Series: Bone Street Rumba #1
Published by Audible Audio, Roc on January 6, 2015
Genres: Adult SFF, Urban Fantasy
Length: 7 hours, 56 minutes
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*This book was provided by the Publisher for review. No compensation was provided and all opinions are strictly my own.
“Because I’m an inbetweener—and the only one anyone knows of at that—the dead turn to me when something is askew between them and the living. Usually, it’s something mundane like a suicide gone wrong or someone revived that shouldn’ta been.”
Carlos Delacruz is one of the New York Council of the Dead’s most unusual agents—an inbetweener, partially resurrected from a death he barely recalls suffering, after a life that’s missing from his memory. He thinks he is one of a kind—until he encounters other entities walking the fine line between life and death.
One inbetweener is a sorcerer. He’s summoned a horde of implike ngks capable of eliminating spirits, and they’re spreading through the city like a plague. They’ve already taken out some of NYCOD’s finest, leaving Carlos desperate to stop their master before he opens up the entrada to the Underworld—which would destroy the balance between the living and the dead.
But in uncovering this man’s identity, Carlos confronts the truth of his own life—and death…
Half Resurrection Blues is the first book in the new urban fantasy series Bone Street Rumba. It is a different take on urban fantasy then what I’m used to add it’s focused on ghosts and folks that are ‘inbetween’ being a ghost and living. The main character Carlos is just such an inbetweener, unable to remember anything about his previous life, not even his real name. He died and was brought back to a state of kind of half life. Currently he works for the New York Council of the dead pretty much as an executioner. Things pick start in the book one new years eve when he’s tasked with killing someone who just so happens to be just like him, an inbetweener.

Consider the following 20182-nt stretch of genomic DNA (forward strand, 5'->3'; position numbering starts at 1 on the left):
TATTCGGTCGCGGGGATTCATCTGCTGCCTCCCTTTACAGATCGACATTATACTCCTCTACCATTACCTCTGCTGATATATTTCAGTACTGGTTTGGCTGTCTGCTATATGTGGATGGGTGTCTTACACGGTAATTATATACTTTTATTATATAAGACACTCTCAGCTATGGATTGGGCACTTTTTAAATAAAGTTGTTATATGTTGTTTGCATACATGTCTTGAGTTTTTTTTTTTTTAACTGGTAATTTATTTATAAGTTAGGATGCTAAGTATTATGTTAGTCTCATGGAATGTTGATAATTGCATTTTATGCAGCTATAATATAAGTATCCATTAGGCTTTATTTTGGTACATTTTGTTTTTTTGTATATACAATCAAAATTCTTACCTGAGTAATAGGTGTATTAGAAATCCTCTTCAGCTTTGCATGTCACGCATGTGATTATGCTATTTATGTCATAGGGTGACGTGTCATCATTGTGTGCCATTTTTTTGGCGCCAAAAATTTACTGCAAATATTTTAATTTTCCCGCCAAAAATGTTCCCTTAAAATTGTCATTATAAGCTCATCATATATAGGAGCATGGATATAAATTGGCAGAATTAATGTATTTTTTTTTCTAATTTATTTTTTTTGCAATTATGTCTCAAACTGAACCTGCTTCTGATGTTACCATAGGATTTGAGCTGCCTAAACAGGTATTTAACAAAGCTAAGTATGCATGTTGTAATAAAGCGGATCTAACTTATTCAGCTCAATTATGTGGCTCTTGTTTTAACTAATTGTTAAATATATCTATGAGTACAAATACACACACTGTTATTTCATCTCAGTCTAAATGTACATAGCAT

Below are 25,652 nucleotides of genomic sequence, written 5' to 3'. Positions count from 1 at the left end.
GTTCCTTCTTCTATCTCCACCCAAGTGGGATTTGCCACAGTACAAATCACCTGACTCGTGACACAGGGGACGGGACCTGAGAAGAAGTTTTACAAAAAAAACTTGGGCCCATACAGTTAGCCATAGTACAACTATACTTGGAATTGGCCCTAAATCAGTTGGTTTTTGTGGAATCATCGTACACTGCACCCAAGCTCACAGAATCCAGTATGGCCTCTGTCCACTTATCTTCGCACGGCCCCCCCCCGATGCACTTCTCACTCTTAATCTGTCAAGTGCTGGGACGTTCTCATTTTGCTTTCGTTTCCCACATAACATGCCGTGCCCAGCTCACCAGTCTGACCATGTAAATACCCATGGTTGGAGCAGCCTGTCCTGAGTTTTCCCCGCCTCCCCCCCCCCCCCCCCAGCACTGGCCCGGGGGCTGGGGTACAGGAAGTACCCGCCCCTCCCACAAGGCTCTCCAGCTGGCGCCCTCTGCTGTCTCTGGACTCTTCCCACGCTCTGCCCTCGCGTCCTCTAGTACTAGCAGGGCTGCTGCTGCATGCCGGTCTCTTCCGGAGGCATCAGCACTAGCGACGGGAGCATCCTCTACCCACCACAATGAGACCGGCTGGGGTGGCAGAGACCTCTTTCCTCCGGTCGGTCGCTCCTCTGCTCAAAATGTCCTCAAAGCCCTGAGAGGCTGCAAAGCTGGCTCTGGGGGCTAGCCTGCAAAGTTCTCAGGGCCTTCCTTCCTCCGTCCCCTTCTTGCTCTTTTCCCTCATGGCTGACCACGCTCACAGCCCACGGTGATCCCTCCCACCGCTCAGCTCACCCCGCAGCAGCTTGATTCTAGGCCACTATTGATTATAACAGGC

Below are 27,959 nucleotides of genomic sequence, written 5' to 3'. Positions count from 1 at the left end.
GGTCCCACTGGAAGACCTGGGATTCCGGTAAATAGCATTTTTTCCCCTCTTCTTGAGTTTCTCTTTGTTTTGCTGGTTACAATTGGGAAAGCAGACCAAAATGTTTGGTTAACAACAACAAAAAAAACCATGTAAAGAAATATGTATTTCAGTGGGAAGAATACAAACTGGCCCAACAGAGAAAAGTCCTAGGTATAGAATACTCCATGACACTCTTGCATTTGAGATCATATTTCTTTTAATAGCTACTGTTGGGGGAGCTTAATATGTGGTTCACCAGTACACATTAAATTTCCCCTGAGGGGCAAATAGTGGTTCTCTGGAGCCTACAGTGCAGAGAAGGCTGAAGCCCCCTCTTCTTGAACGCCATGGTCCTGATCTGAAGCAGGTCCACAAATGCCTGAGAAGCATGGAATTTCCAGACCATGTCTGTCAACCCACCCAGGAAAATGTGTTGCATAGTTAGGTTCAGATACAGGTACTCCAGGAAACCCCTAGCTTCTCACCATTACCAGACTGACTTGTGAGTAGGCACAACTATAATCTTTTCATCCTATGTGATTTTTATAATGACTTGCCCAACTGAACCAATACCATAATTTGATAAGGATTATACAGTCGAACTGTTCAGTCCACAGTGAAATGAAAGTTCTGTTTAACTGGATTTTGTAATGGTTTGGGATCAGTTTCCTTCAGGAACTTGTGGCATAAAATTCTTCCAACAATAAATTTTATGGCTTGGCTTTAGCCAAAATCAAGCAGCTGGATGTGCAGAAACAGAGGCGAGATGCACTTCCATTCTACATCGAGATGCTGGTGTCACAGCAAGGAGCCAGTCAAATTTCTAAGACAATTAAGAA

Ghosts, a cool very large motherly type house ghost, ngks (try to pronounce that I dare you), inbetweeners (folks who’d died but weren’t quite dead), an undead council and Carlos who develops an instant hardcore crush/lust for the sister, Sasha, of the guy he kills at the beginning of the book. Ultimately, this series starter has a lot of potential and a very unique character voice for Carlos. Unfortunately I had a hard time really connecting with him. I wasn’t particularly fond of his personality (not that he was a bad guy) but I just wasn’t pulled in by him either. The ancillary characters were interesting as well but none of them particularly stood out to me development wise, infact they all sort of blended together and that left me overall kind of disinterested in the story and world. I think that folks looking for an urban fantasy featuring ghosts should definitely give this one a try because I’ve had a few other friends who’ve read it and seriously enjoyed it.
An interesting thing to note is that the author himself narrates the audio version of the book which for some I think will help add a certain appeal to that version of the book.
Other reviews of Half-Resurrection Blues by fellow bloggers
Audio clip courtesy of Audible
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